Validation of alternate electrodes positions for the measurement of hand volume using Bioimpedance Spectroscopy in a non-injured population

Mr Dale Edwick1,2,3, Mr  Jeremy Rawlins2,5, Professor Fiona Wood1,3,4, A/Professor Dale Edgar1,2,3,4

1Fiona Wood Foundation, Murdoch, Australia, 2Burns Service Of Western Australia – Fiona Stanley Hospital, Murdoch, Australia, 3Burn Injury Research Node – The University of Notre Dame Australia, Fremantle, Australia, 4Burn Injury Research Unit – The University of Western Australia, Crawley, Australia, 5Department of Plastic and Maxillofacial Surgery – Royal Perth Hospital, Perth, Australia


Background: Bioimpedance spectroscopy (BIS) is a measure of body composition, which has been shown to detect non-clinical lymphedema, and has the sensitivity to measure the reduction in hand volume elicited by elevation for a period of three minutes. Alternate electrodes positions have been shown to be suitable for measuring fluid shifts using BIS in moderate to large burns, where wounds preclude standardized electrode placement.

Aim: The aim of this study was to determine if measurement of hand volume by BIS was comparable in four electrode configurations in non-injured subjects.

Methods: Electrode positions on the dorsum of the hand and forearm has previously been described for measuring hand volumes by BIS. Three alternate electrode configurations were assessed using a combination of volar and dorsal hand and forearm electrode placements. BIS measures were performed on 30 subjects (60 hands), and recorded in triplicate for each configuration.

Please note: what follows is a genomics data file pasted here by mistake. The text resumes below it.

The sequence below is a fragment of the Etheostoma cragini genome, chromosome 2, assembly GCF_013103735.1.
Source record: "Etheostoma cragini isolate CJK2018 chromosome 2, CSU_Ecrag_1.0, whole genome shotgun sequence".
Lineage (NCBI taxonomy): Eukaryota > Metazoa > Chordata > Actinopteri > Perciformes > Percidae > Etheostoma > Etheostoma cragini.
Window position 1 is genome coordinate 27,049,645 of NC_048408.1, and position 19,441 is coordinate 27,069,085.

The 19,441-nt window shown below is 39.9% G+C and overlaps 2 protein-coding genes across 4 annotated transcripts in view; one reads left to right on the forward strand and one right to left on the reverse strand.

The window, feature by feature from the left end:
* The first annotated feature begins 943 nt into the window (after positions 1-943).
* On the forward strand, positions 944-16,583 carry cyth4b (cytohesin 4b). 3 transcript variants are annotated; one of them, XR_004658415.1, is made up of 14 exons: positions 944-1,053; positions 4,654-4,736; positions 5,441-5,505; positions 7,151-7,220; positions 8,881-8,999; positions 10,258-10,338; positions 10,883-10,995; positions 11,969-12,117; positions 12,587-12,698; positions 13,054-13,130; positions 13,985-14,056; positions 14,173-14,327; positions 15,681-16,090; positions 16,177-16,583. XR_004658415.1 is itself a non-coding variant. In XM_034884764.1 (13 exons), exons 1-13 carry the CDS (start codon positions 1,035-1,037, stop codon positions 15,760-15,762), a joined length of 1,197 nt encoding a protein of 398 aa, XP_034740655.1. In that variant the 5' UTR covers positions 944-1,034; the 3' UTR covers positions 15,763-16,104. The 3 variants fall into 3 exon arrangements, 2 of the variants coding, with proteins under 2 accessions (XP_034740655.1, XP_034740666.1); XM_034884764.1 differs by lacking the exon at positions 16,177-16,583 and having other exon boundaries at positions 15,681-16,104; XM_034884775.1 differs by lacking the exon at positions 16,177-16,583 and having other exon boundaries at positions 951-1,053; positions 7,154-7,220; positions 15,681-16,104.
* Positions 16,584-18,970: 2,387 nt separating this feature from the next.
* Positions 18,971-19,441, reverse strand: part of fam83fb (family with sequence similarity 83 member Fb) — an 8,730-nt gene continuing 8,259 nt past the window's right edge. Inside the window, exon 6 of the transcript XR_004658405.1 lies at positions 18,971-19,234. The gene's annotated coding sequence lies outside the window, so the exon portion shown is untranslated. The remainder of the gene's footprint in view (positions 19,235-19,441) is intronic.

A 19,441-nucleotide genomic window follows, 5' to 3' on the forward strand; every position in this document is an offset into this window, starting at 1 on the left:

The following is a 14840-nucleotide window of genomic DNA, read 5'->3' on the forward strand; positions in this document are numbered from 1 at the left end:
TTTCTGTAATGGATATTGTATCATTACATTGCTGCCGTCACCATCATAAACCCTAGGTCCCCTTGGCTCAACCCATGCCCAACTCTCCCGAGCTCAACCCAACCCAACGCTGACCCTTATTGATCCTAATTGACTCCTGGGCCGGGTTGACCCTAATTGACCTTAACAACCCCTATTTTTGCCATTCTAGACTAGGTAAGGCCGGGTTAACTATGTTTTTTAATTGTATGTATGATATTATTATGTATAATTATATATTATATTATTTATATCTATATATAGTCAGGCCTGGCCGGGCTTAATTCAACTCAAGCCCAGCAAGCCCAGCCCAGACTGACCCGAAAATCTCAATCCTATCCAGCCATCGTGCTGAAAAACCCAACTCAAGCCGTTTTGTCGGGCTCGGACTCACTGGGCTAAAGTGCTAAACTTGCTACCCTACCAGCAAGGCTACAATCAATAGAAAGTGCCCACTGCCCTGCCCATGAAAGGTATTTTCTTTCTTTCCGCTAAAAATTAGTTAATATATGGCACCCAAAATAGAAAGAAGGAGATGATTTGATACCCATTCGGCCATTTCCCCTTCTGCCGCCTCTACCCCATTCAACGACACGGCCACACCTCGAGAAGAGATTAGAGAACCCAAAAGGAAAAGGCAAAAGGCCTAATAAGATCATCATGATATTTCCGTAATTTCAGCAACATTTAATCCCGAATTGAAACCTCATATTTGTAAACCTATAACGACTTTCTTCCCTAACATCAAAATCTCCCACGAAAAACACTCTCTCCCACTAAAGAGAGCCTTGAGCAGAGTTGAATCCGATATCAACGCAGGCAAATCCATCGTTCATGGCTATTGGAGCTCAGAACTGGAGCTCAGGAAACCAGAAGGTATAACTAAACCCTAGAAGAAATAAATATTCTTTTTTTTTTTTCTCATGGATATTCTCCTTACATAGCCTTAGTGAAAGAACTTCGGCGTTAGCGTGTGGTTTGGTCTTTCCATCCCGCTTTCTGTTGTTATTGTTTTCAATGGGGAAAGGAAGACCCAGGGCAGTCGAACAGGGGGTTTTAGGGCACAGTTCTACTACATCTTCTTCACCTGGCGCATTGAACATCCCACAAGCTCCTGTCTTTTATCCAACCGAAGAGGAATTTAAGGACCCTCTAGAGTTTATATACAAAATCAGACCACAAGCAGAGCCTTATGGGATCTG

Results:  Hand volume impedance depended on the inter-electrode distance and electrode configurations. Compared to the standard configuration, as the inter-electrode distance increased from 5 to 9 cm, the volar/volar placement showed a percentage impedance difference decrease of 5.04 to -0.014% (4.88Ω to -0.02Ω). The dorsal hand/volar forearm configuration also showed a decrease in difference of 12.64 to -2.07% (12.23Ω to -2.52Ω) with increasing inter-electrode distance. The volar hand/dorsal forearm configuration demonstrated an increasing difference as distance increased (-2.23Ω to -13.14Ω).

Conclusion: Preliminary results indicate that alternate electrodes positions are comparable to the standard for hand volume measurement by BIS. Validation is required in a burns population.

Dale is a Senior Physiotherapist in the State Adult Burns Unit at Fiona Stanley Hospital in Western Australia. He is also a PhD candidate at The University of Notre Dame Australia, investigating proactive management of oedema following hand burn injury.

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